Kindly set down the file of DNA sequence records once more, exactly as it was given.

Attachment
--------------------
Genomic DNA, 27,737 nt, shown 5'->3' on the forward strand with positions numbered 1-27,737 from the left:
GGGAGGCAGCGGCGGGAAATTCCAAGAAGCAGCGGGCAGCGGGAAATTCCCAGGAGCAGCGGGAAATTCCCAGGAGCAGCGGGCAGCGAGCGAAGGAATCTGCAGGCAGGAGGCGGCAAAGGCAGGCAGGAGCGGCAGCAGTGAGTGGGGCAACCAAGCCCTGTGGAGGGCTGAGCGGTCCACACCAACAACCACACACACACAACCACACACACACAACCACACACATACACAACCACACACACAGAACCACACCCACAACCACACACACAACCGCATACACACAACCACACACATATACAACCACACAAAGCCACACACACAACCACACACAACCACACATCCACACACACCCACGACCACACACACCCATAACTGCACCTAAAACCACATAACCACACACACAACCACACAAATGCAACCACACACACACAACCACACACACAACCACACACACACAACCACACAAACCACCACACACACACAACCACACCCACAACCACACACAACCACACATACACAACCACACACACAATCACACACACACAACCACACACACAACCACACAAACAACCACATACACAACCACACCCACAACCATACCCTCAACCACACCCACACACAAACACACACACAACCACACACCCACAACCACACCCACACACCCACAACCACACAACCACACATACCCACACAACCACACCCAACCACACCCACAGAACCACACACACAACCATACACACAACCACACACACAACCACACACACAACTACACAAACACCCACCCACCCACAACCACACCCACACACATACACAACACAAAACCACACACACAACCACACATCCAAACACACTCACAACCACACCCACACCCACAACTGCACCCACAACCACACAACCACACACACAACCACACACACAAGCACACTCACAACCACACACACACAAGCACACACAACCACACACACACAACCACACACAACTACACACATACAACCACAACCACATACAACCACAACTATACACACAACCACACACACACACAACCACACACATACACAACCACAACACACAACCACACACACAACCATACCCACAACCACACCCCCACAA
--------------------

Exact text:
Genomic DNA, 27,737 nt, shown 5'->3' on the forward strand with positions numbered 1-27,737 from the left:
GGGAGGCAGCGGCGGGAAATTCCAAGAAGCAGCGGGCAGCGGGAAATTCCCAGGAGCAGCGGGAAATTCCCAGGAGCAGCGGGCAGCGAGCGAAGGAATCTGCAGGCAGGAGGCGGCAAAGGCAGGCAGGAGCGGCAGCAGTGAGTGGGGCAACCAAGCCCTGTGGAGGGCTGAGCGGTCCACACCAACAACCACACACACACAACCACACACACACAACCACACACATACACAACCACACACACAGAACCACACCCACAACCACACACACAACCGCATACACACAACCACACACATATACAACCACACAAAGCCACACACACAACCACACACAACCACACATCCACACACACCCACGACCACACACACCCATAACTGCACCTAAAACCACATAACCACACACACAACCACACAAATGCAACCACACACACACAACCACACACACAACCACACACACACAACCACACAAACCACCACACACACACAACCACACCCACAACCACACACAACCACACATACACAACCACACACACAATCACACACACACAACCACACACACAACCACACAAACAACCACATACACAACCACACCCACAACCATACCCTCAACCACACCCACACACAAACACACACACAACCACACACCCACAACCACACCCACACACCCACAACCACACAACCACACATACCCACACAACCACACCCAACCACACCCACAGAACCACACACACAACCATACACACAACCACACACACAACCACACACACAACTACACAAACACCCACCCACCCACAACCACACCCACACACATACACAACACAAAACCACACACACAACCACACATCCAAACACACTCACAACCACACCCACACCCACAACTGCACCCACAACCACACAACCACACACACAACCACACACACAAGCACACTCACAACCACACACACACAAGCACACACAACCACACACACACAACCACACACAACTACACACATACAACCACAACCACATACAACCACAACTATACACACAACCACACACACACACAACCACACACATACACAACCACAACACACAACCACACACACAACCATACCCACAACCACACCCCCACAA